News: Sailor turns passion into career
Story by Cpl. Ed Galo
CAMP LEATHERNECK, Afghanistan – Ever since he was in high school, Navy Lt. Ryan Maid had a passion for helping his peers.
He first started helping others when he was part of a peer mediation program in high school.
Maid, the psychologist who runs the Operational Stress Control and Management program for Regimental Combat Team 6, decided he wanted more and wanted to better help others.
“I chose to be a psychologist because I was in a position in a very young age where I was helping individuals, and I was limited in what I could do,” said Maid, from Harrisonville, Mo.
Maid says he first had the idea to become a psychologist when he was a senior in high school, but his strong desire to help others came when he was doing clinical work in his graduate school.
Maid has an undergraduate degree in psychology from the University of Central Missouri State and a doctorate degree in clinical psychology from Forest Institute of Professional Psychology.
“I felt like being a clinical psychologist could help me accomplish doing a lot more with patients and having the freedom to really help individuals,” he said.
Maid was also drawn to another career. Ever since he was young, he had always wanted to join the military.
By joining the Navy, he found he could fulfill both of his dreams. He said naval service allows him to do something different in his career field than his psychologist peers, and there are a wide variety of options for him. He loves that in the Navy he can be stationed almost anywhere.
“You can’t be a psychologist on a ship in the Army or the Air Force,” he said.
Now, he’s serving in Afghanistan alongside Marines, doing things he said he wouldn’t have gotten to do if he hadn’t joined the military.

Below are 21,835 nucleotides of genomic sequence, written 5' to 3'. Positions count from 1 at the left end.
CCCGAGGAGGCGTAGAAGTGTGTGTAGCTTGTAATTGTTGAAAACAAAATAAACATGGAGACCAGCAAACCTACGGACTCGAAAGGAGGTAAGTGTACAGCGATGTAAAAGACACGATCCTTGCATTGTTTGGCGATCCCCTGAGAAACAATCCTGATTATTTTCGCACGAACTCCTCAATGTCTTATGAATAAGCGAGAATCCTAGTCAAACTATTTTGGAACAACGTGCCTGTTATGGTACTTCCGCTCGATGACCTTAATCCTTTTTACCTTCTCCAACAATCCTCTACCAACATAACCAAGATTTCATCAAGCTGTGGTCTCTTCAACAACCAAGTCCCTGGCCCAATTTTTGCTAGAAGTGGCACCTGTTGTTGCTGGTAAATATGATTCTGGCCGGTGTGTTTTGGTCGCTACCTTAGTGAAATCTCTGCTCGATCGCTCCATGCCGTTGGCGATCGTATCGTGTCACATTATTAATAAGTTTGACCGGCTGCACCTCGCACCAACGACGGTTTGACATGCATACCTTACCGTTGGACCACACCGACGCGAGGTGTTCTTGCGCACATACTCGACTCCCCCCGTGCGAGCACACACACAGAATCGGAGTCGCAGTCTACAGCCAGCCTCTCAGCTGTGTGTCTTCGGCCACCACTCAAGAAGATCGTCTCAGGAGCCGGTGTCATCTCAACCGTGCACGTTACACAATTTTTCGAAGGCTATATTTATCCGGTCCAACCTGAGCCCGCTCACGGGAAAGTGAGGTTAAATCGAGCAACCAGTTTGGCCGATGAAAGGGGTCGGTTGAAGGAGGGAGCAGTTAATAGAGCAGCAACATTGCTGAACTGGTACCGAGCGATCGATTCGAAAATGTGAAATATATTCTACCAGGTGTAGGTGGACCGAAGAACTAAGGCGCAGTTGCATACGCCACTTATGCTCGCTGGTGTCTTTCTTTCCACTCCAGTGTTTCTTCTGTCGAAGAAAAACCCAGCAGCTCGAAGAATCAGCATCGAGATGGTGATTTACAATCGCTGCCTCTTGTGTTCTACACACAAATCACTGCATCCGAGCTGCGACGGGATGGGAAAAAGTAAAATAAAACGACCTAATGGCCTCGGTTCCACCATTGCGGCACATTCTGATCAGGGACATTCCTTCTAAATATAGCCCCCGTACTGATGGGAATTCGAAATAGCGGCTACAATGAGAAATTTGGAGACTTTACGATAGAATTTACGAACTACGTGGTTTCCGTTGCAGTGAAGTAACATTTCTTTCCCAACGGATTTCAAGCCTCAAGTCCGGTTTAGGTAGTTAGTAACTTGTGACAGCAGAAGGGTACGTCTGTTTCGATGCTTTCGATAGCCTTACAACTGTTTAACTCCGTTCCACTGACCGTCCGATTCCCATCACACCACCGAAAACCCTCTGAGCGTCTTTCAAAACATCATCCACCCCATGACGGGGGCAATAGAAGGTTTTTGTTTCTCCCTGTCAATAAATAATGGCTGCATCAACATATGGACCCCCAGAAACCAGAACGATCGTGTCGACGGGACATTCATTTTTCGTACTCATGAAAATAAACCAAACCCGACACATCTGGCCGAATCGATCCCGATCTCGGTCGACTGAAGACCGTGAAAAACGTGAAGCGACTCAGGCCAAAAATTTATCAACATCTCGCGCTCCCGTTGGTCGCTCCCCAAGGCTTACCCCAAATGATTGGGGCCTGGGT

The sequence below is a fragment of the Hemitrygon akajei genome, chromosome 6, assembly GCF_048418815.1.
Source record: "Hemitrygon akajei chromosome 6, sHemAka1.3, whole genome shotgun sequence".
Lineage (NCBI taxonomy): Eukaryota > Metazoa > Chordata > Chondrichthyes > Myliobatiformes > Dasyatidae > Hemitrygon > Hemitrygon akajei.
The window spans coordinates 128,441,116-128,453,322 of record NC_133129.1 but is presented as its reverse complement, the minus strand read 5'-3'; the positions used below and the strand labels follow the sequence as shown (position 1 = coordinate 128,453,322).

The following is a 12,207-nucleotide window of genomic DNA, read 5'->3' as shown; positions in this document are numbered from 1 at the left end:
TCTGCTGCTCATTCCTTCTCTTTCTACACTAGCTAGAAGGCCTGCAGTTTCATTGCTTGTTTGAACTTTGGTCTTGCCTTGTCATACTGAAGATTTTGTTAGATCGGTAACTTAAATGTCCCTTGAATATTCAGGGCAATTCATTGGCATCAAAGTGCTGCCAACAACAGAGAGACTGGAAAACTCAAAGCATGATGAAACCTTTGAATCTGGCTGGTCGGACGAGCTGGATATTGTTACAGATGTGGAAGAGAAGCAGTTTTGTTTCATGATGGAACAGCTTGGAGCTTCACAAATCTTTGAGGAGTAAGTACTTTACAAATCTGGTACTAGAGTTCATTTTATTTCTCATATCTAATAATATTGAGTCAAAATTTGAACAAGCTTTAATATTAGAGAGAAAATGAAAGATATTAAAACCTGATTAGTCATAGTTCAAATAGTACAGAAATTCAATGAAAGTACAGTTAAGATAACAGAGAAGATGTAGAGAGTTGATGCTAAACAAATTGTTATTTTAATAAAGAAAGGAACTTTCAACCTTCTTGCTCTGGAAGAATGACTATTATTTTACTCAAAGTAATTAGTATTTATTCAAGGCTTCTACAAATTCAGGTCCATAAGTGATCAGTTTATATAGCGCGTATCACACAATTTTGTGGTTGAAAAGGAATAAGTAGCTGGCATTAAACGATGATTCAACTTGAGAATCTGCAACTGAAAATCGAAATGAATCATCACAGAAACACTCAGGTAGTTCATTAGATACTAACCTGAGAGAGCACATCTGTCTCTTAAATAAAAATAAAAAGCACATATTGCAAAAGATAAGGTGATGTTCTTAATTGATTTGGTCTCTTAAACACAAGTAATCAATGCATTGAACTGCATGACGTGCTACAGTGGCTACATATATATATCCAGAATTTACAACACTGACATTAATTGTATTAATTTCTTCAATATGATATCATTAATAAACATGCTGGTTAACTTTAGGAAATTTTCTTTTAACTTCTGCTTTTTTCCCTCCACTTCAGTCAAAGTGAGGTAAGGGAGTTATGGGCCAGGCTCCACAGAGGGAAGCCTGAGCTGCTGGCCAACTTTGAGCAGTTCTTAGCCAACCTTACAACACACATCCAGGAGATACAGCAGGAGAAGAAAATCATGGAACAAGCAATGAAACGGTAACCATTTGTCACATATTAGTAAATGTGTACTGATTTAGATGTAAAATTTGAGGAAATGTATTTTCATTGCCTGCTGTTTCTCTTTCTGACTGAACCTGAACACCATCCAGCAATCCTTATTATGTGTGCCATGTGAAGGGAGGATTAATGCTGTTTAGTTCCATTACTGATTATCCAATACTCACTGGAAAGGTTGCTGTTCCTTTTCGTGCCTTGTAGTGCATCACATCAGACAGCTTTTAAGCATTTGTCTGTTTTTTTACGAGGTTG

“My favorite part of my job is being able to travel and work with the Marines on their level and kind of in their natural environment out within the battle space,” he said.
As the psychologist for the OSCAR program, when Maid travels throughout RCT-6’s area of operations, he gives classes to Marines on combat stress, post traumatic stress disorder and other mental illnesses.
The OSCAR program also provides Marines with counseling services to help with the stresses faced in a combat environment.
“I think the Marine Corps is doing a good job focusing on mental health,” said Maid. “Putting mental health assets at the regimental level is a good idea.
Maid said if a Marine wants to be evaluated or treated, they need to talk to their OSCAR-trained team members, the Marine’s chain of command or OSCAR extenders, who are battalion surgeons, chaplains or corpsman.
Maid said people can come see him for a number of different things such as smoking cessation, anxiety, adjustment issues, family relational difficulties and almost any type of mental health difficulties.
He said he is also available for walk-ins when he is not traveling the battle space.
With a friendly smile and an open ear, Lt. Maid will continue to do what he loves and help those who need his services while deployed to Afghanistan.